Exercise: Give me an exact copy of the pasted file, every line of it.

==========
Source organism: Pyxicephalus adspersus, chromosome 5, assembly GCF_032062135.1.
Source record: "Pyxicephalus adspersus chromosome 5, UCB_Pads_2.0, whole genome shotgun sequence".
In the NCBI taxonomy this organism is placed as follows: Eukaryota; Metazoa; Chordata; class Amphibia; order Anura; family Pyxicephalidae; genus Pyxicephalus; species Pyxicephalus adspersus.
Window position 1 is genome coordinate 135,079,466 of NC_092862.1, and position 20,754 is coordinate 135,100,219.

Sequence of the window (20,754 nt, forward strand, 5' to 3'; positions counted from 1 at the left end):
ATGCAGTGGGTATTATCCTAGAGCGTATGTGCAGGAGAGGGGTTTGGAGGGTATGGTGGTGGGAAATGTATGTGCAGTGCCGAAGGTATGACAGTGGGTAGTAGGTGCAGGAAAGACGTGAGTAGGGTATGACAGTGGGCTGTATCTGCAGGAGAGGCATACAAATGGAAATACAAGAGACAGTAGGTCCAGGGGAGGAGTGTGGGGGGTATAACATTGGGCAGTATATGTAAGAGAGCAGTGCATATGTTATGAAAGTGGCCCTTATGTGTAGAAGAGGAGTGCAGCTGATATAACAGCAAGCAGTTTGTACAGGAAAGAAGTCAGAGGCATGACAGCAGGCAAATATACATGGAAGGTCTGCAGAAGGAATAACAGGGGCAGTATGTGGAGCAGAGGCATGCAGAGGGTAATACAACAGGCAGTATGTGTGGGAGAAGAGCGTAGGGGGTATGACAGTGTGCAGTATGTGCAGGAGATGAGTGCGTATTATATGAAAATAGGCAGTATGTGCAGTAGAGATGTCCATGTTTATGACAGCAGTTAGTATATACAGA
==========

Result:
Source organism: Pyxicephalus adspersus, chromosome 5, assembly GCF_032062135.1.
Source record: "Pyxicephalus adspersus chromosome 5, UCB_Pads_2.0, whole genome shotgun sequence".
In the NCBI taxonomy this organism is placed as follows: Eukaryota; Metazoa; Chordata; class Amphibia; order Anura; family Pyxicephalidae; genus Pyxicephalus; species Pyxicephalus adspersus.
Window position 1 is genome coordinate 135,079,466 of NC_092862.1, and position 20,754 is coordinate 135,100,219.

Sequence of the window (20,754 nt, forward strand, 5' to 3'; positions counted from 1 at the left end):
ATGCAGTGGGTATTATCCTAGAGCGTATGTGCAGGAGAGGGGTTTGGAGGGTATGGTGGTGGGAAATGTATGTGCAGTGCCGAAGGTATGACAGTGGGTAGTAGGTGCAGGAAAGACGTGAGTAGGGTATGACAGTGGGCTGTATCTGCAGGAGAGGCATACAAATGGAAATACAAGAGACAGTAGGTCCAGGGGAGGAGTGTGGGGGGTATAACATTGGGCAGTATATGTAAGAGAGCAGTGCATATGTTATGAAAGTGGCCCTTATGTGTAGAAGAGGAGTGCAGCTGATATAACAGCAAGCAGTTTGTACAGGAAAGAAGTCAGAGGCATGACAGCAGGCAAATATACATGGAAGGTCTGCAGAAGGAATAACAGGGGCAGTATGTGGAGCAGAGGCATGCAGAGGGTAATACAACAGGCAGTATGTGTGGGAGAAGAGCGTAGGGGGTATGACAGTGTGCAGTATGTGCAGGAGATGAGTGCGTATTATATGAAAATAGGCAGTATGTGCAGTAGAGATGTCCATGTTTATGACAGCAGTTAGTATATACAGA